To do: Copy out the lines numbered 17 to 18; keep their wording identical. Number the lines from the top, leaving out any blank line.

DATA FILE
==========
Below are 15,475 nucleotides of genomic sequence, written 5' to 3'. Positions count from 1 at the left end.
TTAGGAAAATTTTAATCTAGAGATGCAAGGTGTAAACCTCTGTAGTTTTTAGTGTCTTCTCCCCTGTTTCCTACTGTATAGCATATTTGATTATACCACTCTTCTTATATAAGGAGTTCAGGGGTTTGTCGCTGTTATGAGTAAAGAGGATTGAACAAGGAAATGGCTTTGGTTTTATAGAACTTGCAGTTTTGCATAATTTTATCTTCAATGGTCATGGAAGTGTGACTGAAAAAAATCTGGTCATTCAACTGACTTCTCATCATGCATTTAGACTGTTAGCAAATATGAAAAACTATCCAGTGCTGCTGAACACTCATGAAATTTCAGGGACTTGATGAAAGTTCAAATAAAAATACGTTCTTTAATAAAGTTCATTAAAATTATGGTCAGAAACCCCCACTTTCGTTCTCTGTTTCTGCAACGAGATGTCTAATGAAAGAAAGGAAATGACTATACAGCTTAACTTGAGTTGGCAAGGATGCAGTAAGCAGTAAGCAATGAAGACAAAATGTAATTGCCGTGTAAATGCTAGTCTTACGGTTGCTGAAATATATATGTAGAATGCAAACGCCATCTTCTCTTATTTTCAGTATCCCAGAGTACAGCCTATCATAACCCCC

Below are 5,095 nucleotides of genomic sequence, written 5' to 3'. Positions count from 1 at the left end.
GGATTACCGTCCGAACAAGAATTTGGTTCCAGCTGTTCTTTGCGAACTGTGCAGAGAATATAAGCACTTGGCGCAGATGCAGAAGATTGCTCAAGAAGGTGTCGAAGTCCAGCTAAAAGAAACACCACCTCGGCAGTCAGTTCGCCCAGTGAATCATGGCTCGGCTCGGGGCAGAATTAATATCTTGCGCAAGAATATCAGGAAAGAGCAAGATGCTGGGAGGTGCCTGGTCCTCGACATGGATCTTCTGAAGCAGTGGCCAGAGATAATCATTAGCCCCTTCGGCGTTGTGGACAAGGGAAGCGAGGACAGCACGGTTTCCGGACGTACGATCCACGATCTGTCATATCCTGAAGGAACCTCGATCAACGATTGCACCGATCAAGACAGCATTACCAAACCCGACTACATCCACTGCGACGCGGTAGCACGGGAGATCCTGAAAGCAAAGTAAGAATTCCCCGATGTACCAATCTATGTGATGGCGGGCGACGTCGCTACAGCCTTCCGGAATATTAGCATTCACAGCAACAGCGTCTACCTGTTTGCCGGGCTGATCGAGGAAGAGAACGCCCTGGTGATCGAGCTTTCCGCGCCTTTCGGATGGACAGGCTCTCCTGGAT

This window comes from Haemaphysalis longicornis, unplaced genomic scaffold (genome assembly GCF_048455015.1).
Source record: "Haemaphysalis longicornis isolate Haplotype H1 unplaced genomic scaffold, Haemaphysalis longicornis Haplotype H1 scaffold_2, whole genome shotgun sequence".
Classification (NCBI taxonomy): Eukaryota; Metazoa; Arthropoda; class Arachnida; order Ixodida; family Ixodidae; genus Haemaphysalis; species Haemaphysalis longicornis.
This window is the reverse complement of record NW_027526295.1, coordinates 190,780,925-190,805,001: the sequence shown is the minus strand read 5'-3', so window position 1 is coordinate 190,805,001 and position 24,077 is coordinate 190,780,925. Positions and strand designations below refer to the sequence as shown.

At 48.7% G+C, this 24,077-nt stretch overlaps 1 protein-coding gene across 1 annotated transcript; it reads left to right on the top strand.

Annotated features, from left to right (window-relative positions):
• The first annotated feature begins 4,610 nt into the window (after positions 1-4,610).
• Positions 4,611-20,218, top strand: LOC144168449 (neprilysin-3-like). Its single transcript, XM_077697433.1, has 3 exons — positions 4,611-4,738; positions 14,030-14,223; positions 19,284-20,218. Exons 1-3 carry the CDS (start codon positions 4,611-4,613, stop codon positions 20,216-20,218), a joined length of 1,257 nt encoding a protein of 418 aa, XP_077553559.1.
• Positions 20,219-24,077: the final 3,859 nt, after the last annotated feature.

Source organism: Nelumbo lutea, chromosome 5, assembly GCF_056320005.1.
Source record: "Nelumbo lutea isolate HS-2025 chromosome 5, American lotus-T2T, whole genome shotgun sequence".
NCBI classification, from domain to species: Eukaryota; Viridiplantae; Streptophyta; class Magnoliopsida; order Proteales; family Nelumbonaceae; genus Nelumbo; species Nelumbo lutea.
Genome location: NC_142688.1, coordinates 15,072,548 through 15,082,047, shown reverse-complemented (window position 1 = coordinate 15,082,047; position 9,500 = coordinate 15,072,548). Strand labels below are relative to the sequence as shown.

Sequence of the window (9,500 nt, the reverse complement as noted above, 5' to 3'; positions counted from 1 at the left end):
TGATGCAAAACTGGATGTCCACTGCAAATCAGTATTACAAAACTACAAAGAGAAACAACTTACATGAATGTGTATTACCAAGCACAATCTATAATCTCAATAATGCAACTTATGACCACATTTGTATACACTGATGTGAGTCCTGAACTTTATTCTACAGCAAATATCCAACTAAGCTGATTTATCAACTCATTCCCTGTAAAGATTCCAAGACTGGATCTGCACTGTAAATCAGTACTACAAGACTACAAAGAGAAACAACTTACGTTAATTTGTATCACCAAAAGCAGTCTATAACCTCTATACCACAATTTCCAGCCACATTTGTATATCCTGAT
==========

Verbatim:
Genome location: NC_142688.1, coordinates 15,072,548 through 15,082,047, shown reverse-complemented (window position 1 = coordinate 15,082,047; position 9,500 = coordinate 15,072,548). Strand labels below are relative to the sequence as shown.

Sequence of the window (9,500 nt, the reverse complement as noted above, 5' to 3'; positions counted from 1 at the left end):